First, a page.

Internet security experts have identified yet another state-sponsored cyber attack. The new attack Gauss, which has parallels to the dreaded Flame attack early this year, has infected several banks, particularly in Lebanon, in the West Asia.
The prime objective of this attack is to steal financial information from the infected computer, Vitaly Kamluk, Chief Malware Expert at the Moscow-based Kaspersky, has said.
The attack infects USB-drives, collects user domain information and steals password and browser cookies.
Though originated in June 2011, the virus tools have detected this attack only in May this year. He strongly suspected that this Gauss was created by the same people who created Flame. “It is highly modular and supports new functions which can be deployed remotely by the operators in the form of plugins. Gauss seems to be another nation state-sponsored cyber-attack. It was developed by the same creators of Flame, who also worked with the developers of Stuxnet in their early stages,” he said.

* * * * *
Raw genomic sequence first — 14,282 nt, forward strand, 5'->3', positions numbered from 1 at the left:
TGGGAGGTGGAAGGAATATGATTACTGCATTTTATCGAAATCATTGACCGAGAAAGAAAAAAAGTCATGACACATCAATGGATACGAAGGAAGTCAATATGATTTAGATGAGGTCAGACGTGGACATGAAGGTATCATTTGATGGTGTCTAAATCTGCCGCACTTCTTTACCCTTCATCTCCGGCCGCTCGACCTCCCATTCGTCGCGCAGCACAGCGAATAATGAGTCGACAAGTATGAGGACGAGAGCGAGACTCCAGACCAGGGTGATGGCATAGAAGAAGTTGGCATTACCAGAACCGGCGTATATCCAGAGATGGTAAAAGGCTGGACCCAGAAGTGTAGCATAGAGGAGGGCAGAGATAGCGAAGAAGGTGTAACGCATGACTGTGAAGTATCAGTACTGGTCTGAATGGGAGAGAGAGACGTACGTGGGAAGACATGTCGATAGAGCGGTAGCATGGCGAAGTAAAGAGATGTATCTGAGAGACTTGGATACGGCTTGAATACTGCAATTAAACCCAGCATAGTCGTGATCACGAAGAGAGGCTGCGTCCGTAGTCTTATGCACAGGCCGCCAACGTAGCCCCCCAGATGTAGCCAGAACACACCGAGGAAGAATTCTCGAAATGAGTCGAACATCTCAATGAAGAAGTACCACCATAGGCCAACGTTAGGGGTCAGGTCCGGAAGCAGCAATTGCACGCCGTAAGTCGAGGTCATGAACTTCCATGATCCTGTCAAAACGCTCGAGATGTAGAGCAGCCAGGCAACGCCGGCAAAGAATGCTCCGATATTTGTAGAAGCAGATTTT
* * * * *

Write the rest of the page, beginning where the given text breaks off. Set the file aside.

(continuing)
“This is the first time that we’ve seen a direct link between state-sponsored cyber espionage tools and stealing internet banking credentials. It has infected thousands of machines without any known worm functionality,” he said.
With all of the previous cyber-attacks, Gauss proves that West Asia is turning into an epicentre for complex global cyber-attacks.
This is the third discovery of a nation-state sponsored cyber-attack within 12 months, but efforts toward stronger countermeasures, such as intergovernmental agreements and international treaties, have remained stagnant.
Majority of the victim computers are Windows 7, Windows XP and Windows Vistas. Kaspersky noticed 261 attacks in Palestine, 1,660 in Lebanon and 483 in Israel.